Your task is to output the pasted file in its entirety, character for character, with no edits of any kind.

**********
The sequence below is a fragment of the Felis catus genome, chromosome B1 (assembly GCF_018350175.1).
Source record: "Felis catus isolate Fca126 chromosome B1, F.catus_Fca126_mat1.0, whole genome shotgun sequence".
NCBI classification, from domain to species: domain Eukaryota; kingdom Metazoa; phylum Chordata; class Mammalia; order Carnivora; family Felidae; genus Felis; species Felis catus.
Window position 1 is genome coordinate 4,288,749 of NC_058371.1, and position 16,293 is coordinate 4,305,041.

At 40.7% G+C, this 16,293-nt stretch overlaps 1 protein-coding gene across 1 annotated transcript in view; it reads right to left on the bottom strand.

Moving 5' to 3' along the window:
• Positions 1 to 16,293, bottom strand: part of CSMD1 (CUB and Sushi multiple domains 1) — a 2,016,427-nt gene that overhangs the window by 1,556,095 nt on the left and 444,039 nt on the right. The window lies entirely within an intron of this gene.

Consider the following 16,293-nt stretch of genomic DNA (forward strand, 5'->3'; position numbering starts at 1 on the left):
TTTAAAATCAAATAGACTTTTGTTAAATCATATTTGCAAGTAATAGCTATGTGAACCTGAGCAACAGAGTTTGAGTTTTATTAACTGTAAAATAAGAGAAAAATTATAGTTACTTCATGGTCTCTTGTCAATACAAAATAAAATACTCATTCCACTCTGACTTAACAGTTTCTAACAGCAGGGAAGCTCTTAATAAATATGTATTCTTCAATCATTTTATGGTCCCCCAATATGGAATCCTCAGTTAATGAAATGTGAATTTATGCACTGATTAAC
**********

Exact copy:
The sequence below is a fragment of the Felis catus genome, chromosome B1 (assembly GCF_018350175.1).
Source record: "Felis catus isolate Fca126 chromosome B1, F.catus_Fca126_mat1.0, whole genome shotgun sequence".
NCBI classification, from domain to species: domain Eukaryota; kingdom Metazoa; phylum Chordata; class Mammalia; order Carnivora; family Felidae; genus Felis; species Felis catus.
Window position 1 is genome coordinate 4,288,749 of NC_058371.1, and position 16,293 is coordinate 4,305,041.

At 40.7% G+C, this 16,293-nt stretch overlaps 1 protein-coding gene across 1 annotated transcript in view; it reads right to left on the bottom strand.

Moving 5' to 3' along the window:
• Positions 1 to 16,293, bottom strand: part of CSMD1 (CUB and Sushi multiple domains 1) — a 2,016,427-nt gene that overhangs the window by 1,556,095 nt on the left and 444,039 nt on the right. The window lies entirely within an intron of this gene.

Consider the following 16,293-nt stretch of genomic DNA (forward strand, 5'->3'; position numbering starts at 1 on the left):
TTTAAAATCAAATAGACTTTTGTTAAATCATATTTGCAAGTAATAGCTATGTGAACCTGAGCAACAGAGTTTGAGTTTTATTAACTGTAAAATAAGAGAAAAATTATAGTTACTTCATGGTCTCTTGTCAATACAAAATAAAATACTCATTCCACTCTGACTTAACAGTTTCTAACAGCAGGGAAGCTCTTAATAAATATGTATTCTTCAATCATTTTATGGTCCCCCAATATGGAATCCTCAGTTAATGAAATGTGAATTTATGCACTGATTAAC